Saudi heir plans beach resort where women can wear bikinis
SAUDI ARABIA’S new heir to the throne has announced plans for a beach resort where women will be allowed to wear bikinis instead of being forced to cover up.
As part of his drive to modernise the Saudi economy, Prince Mohammed bin Salman has unveiled plans for a luxury Red Sea resort on a stretch of coastline in the country’s northwest.
Knowing that foreign visitors are unlikely to come to beaches where women have to cover up in the robe-like dress of an abaya, the government said the resort would be “governed by laws on par with international standards”.
Saudi Arabia’s own laws on women are among the most repressive in the world, with women banned from driving and unable to travel without permission from a male relative. Women are expected to cover their skin and hair when they are outside. Last month, a woman was arrested for wearing a miniskirt in an abandoned village. Alcohol is banned under Saudi law. It is unclear if it will be allowed at the resort.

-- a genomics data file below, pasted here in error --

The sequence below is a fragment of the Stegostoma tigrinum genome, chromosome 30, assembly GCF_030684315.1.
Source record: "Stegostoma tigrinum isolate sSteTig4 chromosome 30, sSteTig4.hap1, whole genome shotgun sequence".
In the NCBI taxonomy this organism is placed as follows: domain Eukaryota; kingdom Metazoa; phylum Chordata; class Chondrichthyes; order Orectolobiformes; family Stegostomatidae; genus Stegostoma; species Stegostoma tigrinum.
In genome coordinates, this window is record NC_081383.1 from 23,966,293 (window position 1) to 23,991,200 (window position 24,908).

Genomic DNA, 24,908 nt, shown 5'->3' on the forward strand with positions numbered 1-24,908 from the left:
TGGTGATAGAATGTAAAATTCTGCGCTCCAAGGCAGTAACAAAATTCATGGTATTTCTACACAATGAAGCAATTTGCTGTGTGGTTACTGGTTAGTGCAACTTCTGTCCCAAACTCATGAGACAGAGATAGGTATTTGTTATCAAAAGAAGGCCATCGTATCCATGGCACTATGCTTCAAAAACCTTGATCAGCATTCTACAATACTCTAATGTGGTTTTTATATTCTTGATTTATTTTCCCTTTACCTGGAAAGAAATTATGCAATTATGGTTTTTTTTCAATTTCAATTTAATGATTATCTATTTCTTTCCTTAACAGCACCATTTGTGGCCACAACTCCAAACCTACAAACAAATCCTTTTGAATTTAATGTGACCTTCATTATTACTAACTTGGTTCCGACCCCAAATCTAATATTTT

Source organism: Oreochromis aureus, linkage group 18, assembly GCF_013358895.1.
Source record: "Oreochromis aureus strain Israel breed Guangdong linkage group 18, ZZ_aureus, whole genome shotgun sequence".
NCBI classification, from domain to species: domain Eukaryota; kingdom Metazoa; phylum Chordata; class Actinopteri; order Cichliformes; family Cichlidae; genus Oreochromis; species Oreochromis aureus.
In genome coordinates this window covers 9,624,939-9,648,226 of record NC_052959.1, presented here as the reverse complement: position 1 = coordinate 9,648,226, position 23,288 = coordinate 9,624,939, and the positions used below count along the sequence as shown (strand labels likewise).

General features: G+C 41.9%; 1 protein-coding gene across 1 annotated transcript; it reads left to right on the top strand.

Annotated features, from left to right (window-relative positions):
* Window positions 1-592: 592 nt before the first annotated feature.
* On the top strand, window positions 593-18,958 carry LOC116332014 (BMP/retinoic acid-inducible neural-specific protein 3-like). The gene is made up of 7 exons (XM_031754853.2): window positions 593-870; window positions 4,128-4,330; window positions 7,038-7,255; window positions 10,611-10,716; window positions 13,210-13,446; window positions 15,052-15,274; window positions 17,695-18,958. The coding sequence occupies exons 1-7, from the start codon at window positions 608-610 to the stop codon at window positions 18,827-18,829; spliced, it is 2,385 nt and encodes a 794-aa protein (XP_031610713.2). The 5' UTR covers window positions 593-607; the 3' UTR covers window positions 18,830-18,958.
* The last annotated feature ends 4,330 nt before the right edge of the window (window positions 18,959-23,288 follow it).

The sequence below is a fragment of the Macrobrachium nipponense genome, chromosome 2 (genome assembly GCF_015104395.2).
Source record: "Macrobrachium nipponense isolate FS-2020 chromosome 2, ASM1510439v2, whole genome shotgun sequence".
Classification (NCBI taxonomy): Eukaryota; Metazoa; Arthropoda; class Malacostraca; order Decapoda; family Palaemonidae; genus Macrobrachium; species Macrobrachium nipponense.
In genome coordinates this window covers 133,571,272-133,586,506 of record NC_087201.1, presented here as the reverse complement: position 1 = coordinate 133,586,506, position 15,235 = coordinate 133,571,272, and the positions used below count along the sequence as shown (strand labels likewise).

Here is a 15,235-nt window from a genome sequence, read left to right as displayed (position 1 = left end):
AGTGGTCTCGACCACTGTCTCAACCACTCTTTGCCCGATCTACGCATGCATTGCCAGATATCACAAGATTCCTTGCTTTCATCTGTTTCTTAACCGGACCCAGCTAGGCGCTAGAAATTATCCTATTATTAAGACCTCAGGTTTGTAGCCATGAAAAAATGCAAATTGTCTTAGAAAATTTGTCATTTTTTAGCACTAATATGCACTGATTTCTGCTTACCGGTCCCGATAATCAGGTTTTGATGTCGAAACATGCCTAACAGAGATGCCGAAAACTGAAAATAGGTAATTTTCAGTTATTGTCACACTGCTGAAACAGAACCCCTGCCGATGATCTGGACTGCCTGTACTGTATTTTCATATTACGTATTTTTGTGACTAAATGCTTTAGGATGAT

Saudi Arabia’s public investment fund described the project as an “exquisite luxury resort destination established across 50 untouched natural islands”. It added: “The Red Sea project will be … situated across the islands of a lagoon and steeped in nature and culture.
“It will set new standards for sustainable development and bring about the next generation of luxury travel to put Saudi Arabia on the international tourism map.”
Construction is due to begin in 2019 and the first phase of the project will be completed by 2022, according to the announcement. It hopes to attract a million visitors a year by 2035.
The Red Sea project is part of Prince Mohammed’s Vision 2030 – a plan to diversify the Saudi economy and wean it off its dependence on oil. Some foreign investors have applauded the young prince, who is often referred to by his initials “MBS”, but others have said the plan is unlikely to succeed.
Prince Mohammed was elevated to the role of crown prince in June after his older uncle, Prince Mohammed bin Nayef, was stripped of the title.
Prince Mohammed is the son of the incumbent king, Salman, and already has broad authority over the kingdom’s economy as well as its defence and foreign policies. A spokesman for the public investment fund did not respond to a request for comment.